Wednesday, June 3, 2020

Whipstriker / Black Knife - Flying Death 7" Split

Whipstriker, the Brazilian speed metal assembly, and Black Knife, Kentucky Black Punk upstarts, link up for an accelerated blast of underground metal titled Flying Death sure to please the studded gauntlet mobs and dirty-denim kutte crowd. Being familiar with both bands - anyone remember that Hell's Bomber / Whipstriker tape that not enough people bought - my sentiments expressed regarding the competitive nature of the split format are less impactful here, assuaged by an ideal companionship and the nuanced differences between Whipstriker and Black Knife. So this quick one-two punch of underground rusty metal is ideal for a quick spin before starting the day and especially while brushing your teeth, as you can spit out those suds at the same time Vic from Whipstriker and Hellwulf from Black Knife spit out their guts. There's plenty of nastiness to enjoy in this small sampling of both bands.

Starting with Whipstriker's offering, "Flying Dead" leads off in all sorts of Venomy and Celtic Frostish glory. The track isn't overwhelmingly fast, however Whipstriker ingeniously arrange the structure to offer something sounding freshly harvested and crisp. The track opens with a half-speed chorus which is then chased by the verse and so on. Simply repeating the catchy chorus first makes the rest of the track sound faster than it is, and is just enough nuanced compositional modification for "Flying Dead" to be worth several listens. Add the memorable guitar harmony that crawls over the penultimate portion of the song and it's a clear target eradicating track worth the price of the 7" by itself. Following is a cover off Onslaught's cult classic Power from Hell, "Thermonuclear Devastation". Before Onslaught became too full of themselves, Power From Hell, and The Force were laid to wax for timeless enjoyment. Thermonuclear Devastation is an apt track for Whipstriker to do justice.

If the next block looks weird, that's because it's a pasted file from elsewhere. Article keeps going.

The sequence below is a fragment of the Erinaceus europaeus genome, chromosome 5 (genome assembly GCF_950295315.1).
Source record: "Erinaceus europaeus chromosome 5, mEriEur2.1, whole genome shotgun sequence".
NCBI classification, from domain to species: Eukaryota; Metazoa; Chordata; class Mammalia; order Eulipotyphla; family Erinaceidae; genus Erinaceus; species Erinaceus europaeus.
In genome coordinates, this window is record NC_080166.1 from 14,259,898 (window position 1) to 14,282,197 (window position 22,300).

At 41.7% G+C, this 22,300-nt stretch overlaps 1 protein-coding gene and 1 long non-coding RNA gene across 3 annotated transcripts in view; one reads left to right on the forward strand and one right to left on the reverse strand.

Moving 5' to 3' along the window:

Black Knife's occupation of side B is more rock-and-roll than Whipstriker's metal assault. This is likely due to the clear punk influence which the band relies on. Also providing two tracks, "Chained to the Grave" and "Slow Death" Black Knife are different enough from Whipstriker to stand out stylistically, and present themselves as equals. Even if neither of these two tracks is as gripping as "Flying Dead," as a combination, perhaps Black Knife offers more for the listener who doesn't care much about an Onslaught cover track. Hellwulv's vocals are raw and presented with velocity. Midnight comes to mind immediately as well as Lustrum, who Black Knife have similarly shared wax with. "Slow Death" comes across as the punkier of the tracks, probably due to Hellwulv's simplistic drumming. The two tracks together are a solid pairing and will definitely fill the needs of metal-punks seeking their next band of consistency. Black Knife has been very consistent over the course of their output, and won't disappoint, as they haven't disappointed me. This 7" is available through Husk Records. The noteworthy noire artwork is by artist Yuri Costa.